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The U.S. Navy has awarded a contract to Boeing for four Extra-Large Unmanned Underwater Vehicles (XLUUVs). In other words: giant drone subs.
The unmanned submarines, called Orcas, will be able to undertake missions from scouting to sinking ships at very long ranges. Drone ships like the Orca will revolutionize war at sea, providing inexpensive, semi-disposable weapon systems that can fill the gaps in the front line—or simply go where it’s too dangerous for manned ships to go.
The contract, announced today, stipulates Boeing will get $43 million for “fabrication, test, and delivery of four Orca Extra Large Unmanned Undersea Vehicles (XLUUVs) and associated support elements.” That’s just over ten million bucks per boat.
Boeing based its winning Orca XLUUV design on its Echo Voyager unmanned diesel-electric submersible. The 51-foot-long submersible is launched from a pier and can operate autonomously while sailing up to 6,500 nautical miles without being connected to a manned mother ship, according to the Navy. Eventually, the Navy could also use the Orca XLUUV for mine countermeasures, anti-submarine warfare, anti-surface warfare, electronic warfare and strike missions, according to a Navy outline of the system’s capability development.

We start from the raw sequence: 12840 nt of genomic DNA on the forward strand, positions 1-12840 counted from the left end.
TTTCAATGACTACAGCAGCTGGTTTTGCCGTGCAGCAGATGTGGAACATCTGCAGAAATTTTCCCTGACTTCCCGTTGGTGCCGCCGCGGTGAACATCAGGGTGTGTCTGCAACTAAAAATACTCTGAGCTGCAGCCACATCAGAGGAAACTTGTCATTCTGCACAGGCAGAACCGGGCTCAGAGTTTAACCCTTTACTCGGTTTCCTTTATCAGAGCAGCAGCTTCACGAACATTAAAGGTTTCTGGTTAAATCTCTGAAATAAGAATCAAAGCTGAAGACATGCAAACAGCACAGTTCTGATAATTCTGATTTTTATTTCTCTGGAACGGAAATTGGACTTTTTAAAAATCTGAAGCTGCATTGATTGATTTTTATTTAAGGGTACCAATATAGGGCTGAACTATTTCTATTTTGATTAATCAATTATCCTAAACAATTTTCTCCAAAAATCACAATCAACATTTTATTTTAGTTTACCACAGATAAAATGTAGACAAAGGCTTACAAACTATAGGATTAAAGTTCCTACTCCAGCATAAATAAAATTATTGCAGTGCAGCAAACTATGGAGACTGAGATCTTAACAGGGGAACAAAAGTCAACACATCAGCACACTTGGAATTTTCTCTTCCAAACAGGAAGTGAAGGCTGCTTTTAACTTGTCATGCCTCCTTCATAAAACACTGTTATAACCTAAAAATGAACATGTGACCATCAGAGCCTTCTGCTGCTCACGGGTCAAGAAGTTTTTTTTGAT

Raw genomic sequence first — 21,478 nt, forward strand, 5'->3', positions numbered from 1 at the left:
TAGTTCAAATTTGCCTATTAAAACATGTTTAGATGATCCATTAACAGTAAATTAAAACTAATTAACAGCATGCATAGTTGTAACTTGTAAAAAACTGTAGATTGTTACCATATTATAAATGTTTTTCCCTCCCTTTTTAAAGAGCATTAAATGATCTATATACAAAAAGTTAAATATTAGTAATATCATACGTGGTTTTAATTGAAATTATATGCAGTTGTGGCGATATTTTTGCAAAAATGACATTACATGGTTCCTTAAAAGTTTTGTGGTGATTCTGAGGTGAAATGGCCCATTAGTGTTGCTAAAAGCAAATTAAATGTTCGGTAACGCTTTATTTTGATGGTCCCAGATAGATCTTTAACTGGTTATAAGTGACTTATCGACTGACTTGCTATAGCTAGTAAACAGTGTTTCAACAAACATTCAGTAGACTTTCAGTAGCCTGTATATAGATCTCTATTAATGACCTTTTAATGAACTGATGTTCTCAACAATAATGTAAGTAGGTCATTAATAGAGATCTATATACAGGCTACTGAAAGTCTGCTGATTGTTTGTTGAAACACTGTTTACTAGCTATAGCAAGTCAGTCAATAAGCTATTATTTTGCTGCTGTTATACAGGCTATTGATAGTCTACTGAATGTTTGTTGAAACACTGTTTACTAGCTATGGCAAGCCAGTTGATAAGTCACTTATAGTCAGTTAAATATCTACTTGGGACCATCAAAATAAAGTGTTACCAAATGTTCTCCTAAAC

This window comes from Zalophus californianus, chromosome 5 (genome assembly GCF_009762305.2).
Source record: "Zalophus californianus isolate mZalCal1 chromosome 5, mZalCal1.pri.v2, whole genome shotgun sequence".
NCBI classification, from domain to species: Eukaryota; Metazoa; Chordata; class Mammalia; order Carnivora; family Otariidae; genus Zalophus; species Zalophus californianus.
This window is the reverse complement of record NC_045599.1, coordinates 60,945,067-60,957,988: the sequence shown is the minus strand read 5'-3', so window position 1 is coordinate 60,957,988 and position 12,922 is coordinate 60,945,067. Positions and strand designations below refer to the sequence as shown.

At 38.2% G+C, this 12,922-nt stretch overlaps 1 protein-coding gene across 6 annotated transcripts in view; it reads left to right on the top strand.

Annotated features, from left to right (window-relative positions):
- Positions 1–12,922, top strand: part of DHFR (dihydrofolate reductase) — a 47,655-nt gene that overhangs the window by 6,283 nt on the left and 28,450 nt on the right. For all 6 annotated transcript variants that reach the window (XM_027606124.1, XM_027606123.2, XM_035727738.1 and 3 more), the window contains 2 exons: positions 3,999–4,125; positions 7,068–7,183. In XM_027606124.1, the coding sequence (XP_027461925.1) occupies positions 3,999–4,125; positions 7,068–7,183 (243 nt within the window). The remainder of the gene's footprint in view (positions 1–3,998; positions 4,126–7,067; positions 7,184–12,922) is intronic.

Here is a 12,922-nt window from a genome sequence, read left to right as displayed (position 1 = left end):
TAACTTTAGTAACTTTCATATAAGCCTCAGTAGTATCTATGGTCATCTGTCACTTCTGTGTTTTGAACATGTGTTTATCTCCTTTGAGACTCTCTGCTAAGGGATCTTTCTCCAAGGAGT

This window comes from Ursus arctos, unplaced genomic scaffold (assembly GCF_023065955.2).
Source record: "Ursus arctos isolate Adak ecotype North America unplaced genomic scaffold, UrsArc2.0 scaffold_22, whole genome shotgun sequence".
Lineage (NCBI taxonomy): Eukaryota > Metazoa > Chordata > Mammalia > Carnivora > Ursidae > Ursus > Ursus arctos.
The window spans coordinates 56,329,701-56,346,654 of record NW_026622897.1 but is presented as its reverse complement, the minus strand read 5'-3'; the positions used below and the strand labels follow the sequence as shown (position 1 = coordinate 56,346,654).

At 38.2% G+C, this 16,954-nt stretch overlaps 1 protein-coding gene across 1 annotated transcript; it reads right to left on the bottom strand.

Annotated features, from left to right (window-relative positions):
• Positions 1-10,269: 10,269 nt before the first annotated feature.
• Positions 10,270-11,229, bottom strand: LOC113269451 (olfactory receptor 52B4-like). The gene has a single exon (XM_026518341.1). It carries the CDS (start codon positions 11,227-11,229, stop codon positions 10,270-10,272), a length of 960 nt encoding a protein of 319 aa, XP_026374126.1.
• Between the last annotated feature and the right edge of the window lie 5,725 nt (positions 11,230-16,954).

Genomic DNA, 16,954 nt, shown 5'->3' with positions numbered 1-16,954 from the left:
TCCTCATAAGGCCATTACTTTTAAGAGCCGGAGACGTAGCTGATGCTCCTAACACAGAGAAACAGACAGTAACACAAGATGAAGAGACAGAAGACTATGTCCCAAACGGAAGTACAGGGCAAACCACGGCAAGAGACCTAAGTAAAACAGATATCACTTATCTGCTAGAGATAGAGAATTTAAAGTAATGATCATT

Meanwhile, the Navy is also exploring the possible use of Large Diameter Unmanned Underwater Vehicles (LDUUVs) as another rapid acquisition program. The LDUUV would be a vehicle launched from either a Virginia-class fast attack submarine or from a surface ship. LDUUVs could perform similar missions as the XLUUV, however, the LDUUV would need to remain relatively close to the mother ship instead of operating autonomously like the XLUUV.
What is needed is will—the fortitude to recognize that we have to change the way we currently operate. We must display the courage necessary to move forward, to question established concepts and methods, to take risks, and to learn from our mistakes. We will have to experiment with and refine emerging concepts, and we will have to become more comfortable with autonomous operations across vast distances. The risks are worth it, however. A more widely postured and more uniformly lethal surface force will play a significant role in maintaining the United States’ position as the dominant naval power, something from which the world has benefited handsomely for more than seven decades.